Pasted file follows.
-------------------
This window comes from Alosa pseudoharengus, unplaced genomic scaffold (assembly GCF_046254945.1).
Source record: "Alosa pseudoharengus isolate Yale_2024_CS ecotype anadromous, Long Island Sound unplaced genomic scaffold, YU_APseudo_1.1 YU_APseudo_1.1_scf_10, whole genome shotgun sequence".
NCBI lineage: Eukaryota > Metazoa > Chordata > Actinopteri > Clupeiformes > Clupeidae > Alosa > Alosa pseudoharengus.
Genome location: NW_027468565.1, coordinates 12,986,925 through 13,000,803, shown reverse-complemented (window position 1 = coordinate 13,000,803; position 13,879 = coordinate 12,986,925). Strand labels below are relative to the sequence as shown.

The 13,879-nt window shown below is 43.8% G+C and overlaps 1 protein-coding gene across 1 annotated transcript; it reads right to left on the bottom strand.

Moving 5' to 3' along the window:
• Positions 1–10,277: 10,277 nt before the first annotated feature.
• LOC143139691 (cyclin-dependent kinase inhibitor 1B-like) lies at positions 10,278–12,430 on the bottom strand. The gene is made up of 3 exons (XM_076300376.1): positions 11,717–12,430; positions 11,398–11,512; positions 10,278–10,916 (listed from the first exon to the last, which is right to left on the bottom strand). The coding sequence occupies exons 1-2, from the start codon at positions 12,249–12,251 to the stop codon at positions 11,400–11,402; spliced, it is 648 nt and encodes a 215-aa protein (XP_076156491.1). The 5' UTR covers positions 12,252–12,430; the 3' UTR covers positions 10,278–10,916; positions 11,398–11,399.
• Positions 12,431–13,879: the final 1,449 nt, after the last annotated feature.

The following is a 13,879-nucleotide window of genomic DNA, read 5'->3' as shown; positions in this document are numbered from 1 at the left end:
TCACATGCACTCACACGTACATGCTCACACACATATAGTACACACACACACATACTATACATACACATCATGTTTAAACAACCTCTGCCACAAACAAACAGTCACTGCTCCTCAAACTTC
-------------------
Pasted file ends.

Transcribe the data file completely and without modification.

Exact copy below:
This window comes from Alosa pseudoharengus, unplaced genomic scaffold (assembly GCF_046254945.1).
Source record: "Alosa pseudoharengus isolate Yale_2024_CS ecotype anadromous, Long Island Sound unplaced genomic scaffold, YU_APseudo_1.1 YU_APseudo_1.1_scf_10, whole genome shotgun sequence".
NCBI lineage: Eukaryota > Metazoa > Chordata > Actinopteri > Clupeiformes > Clupeidae > Alosa > Alosa pseudoharengus.
Genome location: NW_027468565.1, coordinates 12,986,925 through 13,000,803, shown reverse-complemented (window position 1 = coordinate 13,000,803; position 13,879 = coordinate 12,986,925). Strand labels below are relative to the sequence as shown.

The 13,879-nt window shown below is 43.8% G+C and overlaps 1 protein-coding gene across 1 annotated transcript; it reads right to left on the bottom strand.

Moving 5' to 3' along the window:
• Positions 1–10,277: 10,277 nt before the first annotated feature.
• LOC143139691 (cyclin-dependent kinase inhibitor 1B-like) lies at positions 10,278–12,430 on the bottom strand. The gene is made up of 3 exons (XM_076300376.1): positions 11,717–12,430; positions 11,398–11,512; positions 10,278–10,916 (listed from the first exon to the last, which is right to left on the bottom strand). The coding sequence occupies exons 1-2, from the start codon at positions 12,249–12,251 to the stop codon at positions 11,400–11,402; spliced, it is 648 nt and encodes a 215-aa protein (XP_076156491.1). The 5' UTR covers positions 12,252–12,430; the 3' UTR covers positions 10,278–10,916; positions 11,398–11,399.
• Positions 12,431–13,879: the final 1,449 nt, after the last annotated feature.

The following is a 13,879-nucleotide window of genomic DNA, read 5'->3' as shown; positions in this document are numbered from 1 at the left end:
TCACATGCACTCACACGTACATGCTCACACACATATAGTACACACACACACATACTATACATACACATCATGTTTAAACAACCTCTGCCACAAACAAACAGTCACTGCTCCTCAAACTTC